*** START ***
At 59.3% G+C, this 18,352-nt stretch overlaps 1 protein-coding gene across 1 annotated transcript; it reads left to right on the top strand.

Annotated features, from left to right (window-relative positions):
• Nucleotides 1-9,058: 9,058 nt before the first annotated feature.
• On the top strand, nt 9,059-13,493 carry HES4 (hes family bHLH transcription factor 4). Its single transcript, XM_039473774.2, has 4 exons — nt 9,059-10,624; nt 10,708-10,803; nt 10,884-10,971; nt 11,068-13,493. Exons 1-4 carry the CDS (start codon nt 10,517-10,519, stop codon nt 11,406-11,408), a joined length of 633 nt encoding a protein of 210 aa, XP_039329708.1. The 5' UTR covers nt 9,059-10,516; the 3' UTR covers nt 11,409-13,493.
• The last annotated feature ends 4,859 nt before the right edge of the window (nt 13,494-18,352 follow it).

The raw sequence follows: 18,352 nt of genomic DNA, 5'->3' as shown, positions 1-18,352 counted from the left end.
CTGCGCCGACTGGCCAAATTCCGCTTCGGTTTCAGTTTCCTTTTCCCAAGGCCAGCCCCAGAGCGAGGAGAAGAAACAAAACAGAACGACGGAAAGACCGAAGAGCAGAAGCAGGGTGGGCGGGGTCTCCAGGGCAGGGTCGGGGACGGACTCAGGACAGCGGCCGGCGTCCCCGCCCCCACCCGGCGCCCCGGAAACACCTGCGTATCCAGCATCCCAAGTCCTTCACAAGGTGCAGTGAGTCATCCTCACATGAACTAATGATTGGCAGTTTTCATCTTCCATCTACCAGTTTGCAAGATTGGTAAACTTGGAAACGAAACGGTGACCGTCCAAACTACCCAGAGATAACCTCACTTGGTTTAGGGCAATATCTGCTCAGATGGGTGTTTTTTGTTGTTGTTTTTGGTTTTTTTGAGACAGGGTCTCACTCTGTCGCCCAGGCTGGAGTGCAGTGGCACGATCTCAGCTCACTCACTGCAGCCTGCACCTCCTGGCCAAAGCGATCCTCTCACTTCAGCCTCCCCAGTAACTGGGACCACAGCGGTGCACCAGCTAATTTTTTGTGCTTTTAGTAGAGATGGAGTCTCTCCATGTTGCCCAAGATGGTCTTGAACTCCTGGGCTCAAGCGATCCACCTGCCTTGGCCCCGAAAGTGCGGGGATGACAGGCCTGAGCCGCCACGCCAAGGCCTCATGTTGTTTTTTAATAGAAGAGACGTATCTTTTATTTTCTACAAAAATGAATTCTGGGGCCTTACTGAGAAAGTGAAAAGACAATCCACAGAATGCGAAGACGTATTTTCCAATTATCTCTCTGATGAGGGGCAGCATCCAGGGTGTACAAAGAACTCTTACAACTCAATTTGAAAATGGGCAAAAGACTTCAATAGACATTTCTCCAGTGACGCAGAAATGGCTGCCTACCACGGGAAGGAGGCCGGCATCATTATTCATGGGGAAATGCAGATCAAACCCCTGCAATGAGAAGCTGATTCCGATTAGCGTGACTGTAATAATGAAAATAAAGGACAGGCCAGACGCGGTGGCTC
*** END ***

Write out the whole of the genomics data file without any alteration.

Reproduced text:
At 59.3% G+C, this 18,352-nt stretch overlaps 1 protein-coding gene across 1 annotated transcript; it reads left to right on the top strand.

Annotated features, from left to right (window-relative positions):
• Nucleotides 1-9,058: 9,058 nt before the first annotated feature.
• On the top strand, nt 9,059-13,493 carry HES4 (hes family bHLH transcription factor 4). Its single transcript, XM_039473774.2, has 4 exons — nt 9,059-10,624; nt 10,708-10,803; nt 10,884-10,971; nt 11,068-13,493. Exons 1-4 carry the CDS (start codon nt 10,517-10,519, stop codon nt 11,406-11,408), a joined length of 633 nt encoding a protein of 210 aa, XP_039329708.1. The 5' UTR covers nt 9,059-10,516; the 3' UTR covers nt 11,409-13,493.
• The last annotated feature ends 4,859 nt before the right edge of the window (nt 13,494-18,352 follow it).

The raw sequence follows: 18,352 nt of genomic DNA, 5'->3' as shown, positions 1-18,352 counted from the left end.
CTGCGCCGACTGGCCAAATTCCGCTTCGGTTTCAGTTTCCTTTTCCCAAGGCCAGCCCCAGAGCGAGGAGAAGAAACAAAACAGAACGACGGAAAGACCGAAGAGCAGAAGCAGGGTGGGCGGGGTCTCCAGGGCAGGGTCGGGGACGGACTCAGGACAGCGGCCGGCGTCCCCGCCCCCACCCGGCGCCCCGGAAACACCTGCGTATCCAGCATCCCAAGTCCTTCACAAGGTGCAGTGAGTCATCCTCACATGAACTAATGATTGGCAGTTTTCATCTTCCATCTACCAGTTTGCAAGATTGGTAAACTTGGAAACGAAACGGTGACCGTCCAAACTACCCAGAGATAACCTCACTTGGTTTAGGGCAATATCTGCTCAGATGGGTGTTTTTTGTTGTTGTTTTTGGTTTTTTTGAGACAGGGTCTCACTCTGTCGCCCAGGCTGGAGTGCAGTGGCACGATCTCAGCTCACTCACTGCAGCCTGCACCTCCTGGCCAAAGCGATCCTCTCACTTCAGCCTCCCCAGTAACTGGGACCACAGCGGTGCACCAGCTAATTTTTTGTGCTTTTAGTAGAGATGGAGTCTCTCCATGTTGCCCAAGATGGTCTTGAACTCCTGGGCTCAAGCGATCCACCTGCCTTGGCCCCGAAAGTGCGGGGATGACAGGCCTGAGCCGCCACGCCAAGGCCTCATGTTGTTTTTTAATAGAAGAGACGTATCTTTTATTTTCTACAAAAATGAATTCTGGGGCCTTACTGAGAAAGTGAAAAGACAATCCACAGAATGCGAAGACGTATTTTCCAATTATCTCTCTGATGAGGGGCAGCATCCAGGGTGTACAAAGAACTCTTACAACTCAATTTGAAAATGGGCAAAAGACTTCAATAGACATTTCTCCAGTGACGCAGAAATGGCTGCCTACCACGGGAAGGAGGCCGGCATCATTATTCATGGGGAAATGCAGATCAAACCCCTGCAATGAGAAGCTGATTCCGATTAGCGTGACTGTAATAATGAAAATAAAGGACAGGCCAGACGCGGTGGCTC